Obsessed with React and teaching. I help people become Frontend Developers. Living with my fiancee and Yorkshire Terrier 🐶 in Poland.
Obsessed with React and teaching. I help people become Frontend Developers. Living with my fiancee and Yorkshire Terrier 🐶 in Poland.
Image by UX Indonesia from Unsplash

Developers And Designers - Part 1

Oct 18, 2020
3 min read


Finding a common language is not a simple task. Developers think in a more abstract way, focusing on functionalities, trying to reuse components, avoid duplications in the first place. On the other side, designers treat things more visually, need to present them to clients, and argument value behind their designs. But, designers also have common properties, components, and sometimes, even patterns to avoid duplication and repeating themselves. Developers and designers have more similarities than they think. They just don’t speak the same language, hence the confusion and miscommunication happen from time to time.


I worked in an Agile environment, including Scrum and Kanban. Iterations, sprints, demos are all part of that. There is a lot of communication and collaboration needed to succeed.
In this series I’ll try to share my experiences working as a Frontend Developer and Tech Leader, describing collaboration with designers on different aspects of the project, from product development, features creation to building a design system.
The formula will be a problem description and its possible solutions.

Problem - Lack Of Understanding

Not all designers are developers and not all developers are designers. It’s great if developers can understand Atomic Design, usability, accessibility, the importance of spacing between elements, typography, color rules, but usually, the main focus is to implement functionality without considering all of it, just following a design.
It can lead to more code duplication, lack of UI, UX patterns consistency, as it all won’t be caught during the design review or implementation. And the end result will be confusion for users.
On the other side, It’s fantastic if the designer understands the concepts of Grid System, had some hands-on HTML, CSS, maybe even basics of JS, and is familiar with browser limitations. Additionally, understands what are props in React or other popular frameworks, knows a bit about components composition, etc. Unfortunately, sometimes this knowledge is ignored and the final design increases implementation time due to skipping some of the mentioned concepts.
We tend to focus on delivering tasks in a manner that is convenient for us under the time pressure and without realizing, making the work more complex for others. The reason for this is usually a lack of knowledge or not understanding each other workflows.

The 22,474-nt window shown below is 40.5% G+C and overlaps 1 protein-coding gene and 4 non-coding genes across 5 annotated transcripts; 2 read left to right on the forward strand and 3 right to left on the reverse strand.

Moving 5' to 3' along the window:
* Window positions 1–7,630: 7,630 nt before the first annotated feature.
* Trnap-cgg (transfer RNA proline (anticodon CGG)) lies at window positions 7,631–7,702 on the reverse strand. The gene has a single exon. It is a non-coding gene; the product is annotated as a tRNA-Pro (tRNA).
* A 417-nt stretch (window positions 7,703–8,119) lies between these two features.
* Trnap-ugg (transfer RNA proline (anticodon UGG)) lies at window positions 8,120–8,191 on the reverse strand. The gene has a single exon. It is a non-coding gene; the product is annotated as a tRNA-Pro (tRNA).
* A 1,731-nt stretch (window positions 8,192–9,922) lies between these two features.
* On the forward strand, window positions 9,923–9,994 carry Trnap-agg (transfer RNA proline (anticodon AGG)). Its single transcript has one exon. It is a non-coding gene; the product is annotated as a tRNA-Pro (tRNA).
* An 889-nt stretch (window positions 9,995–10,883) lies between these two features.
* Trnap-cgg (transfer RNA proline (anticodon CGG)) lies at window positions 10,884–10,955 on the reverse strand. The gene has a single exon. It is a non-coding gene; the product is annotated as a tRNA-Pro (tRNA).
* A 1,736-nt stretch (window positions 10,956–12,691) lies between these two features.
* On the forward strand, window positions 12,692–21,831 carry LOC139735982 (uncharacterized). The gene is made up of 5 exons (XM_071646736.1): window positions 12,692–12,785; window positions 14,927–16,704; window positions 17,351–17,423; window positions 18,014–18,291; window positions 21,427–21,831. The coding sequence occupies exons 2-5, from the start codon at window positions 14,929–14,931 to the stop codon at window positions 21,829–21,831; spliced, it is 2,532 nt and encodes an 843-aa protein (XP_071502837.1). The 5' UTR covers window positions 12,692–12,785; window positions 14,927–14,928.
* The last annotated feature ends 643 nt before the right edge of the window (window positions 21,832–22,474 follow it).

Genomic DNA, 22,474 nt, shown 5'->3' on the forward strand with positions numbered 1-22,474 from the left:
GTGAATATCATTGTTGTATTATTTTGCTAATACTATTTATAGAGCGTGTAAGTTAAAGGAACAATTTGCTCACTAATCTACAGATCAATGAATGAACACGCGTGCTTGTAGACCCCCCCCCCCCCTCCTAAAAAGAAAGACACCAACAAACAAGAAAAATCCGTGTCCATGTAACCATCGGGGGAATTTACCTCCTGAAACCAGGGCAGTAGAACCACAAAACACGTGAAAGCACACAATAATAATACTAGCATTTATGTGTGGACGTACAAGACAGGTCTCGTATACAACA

Happily, there are ways to solve this problem. Apart from daily standups, sync. meetings, you can proactively try to aim for more in-depth activities to improve the understanding and work on finding a common language.


When starting a new project, getting to know each other, ask for a workshop to go through the design and implementation processes. On-site with a client or remotely, brainstorm about some MVP, internal application consisting of 2 to 3 views.
Create a design together with developers, ask common questions, pay attention to the details, and try to explain all the important concepts to them.
Then, let developers take a lead and look at how they build an application, drawing on the board all of the components, relations between them, possible ways to avoid duplication to final implementation.
This should give all of you a fair knowledge about the workflows, tighten up the collaboration, and bonus points for integrating with a 🍕+ 🍺.


During the workshop time you can additionally brainstorm about the combined flow between product (clients), designers, and developers for the future.
It could consist of a list of steps when creating a new feature, who, when, and why should be involved. Furthermore, you can sketch some initial FAQ or documentation. But, as always, prepare for the next increments, nothing is final in IT. 😅
Note: This also works for existing projects when having troubles in collaboration between developers and designers.

Closing Notes

And that's it for Part 1 - Collaboration Between Developers And Designers series. The next part will be about Chaos In Planning which should be released this Sunday. Stay tuned!
Big thanks for reading the article, you're awesome! 🙇‍♂️
You can also find me on:
Thanks for all the support. ❤️
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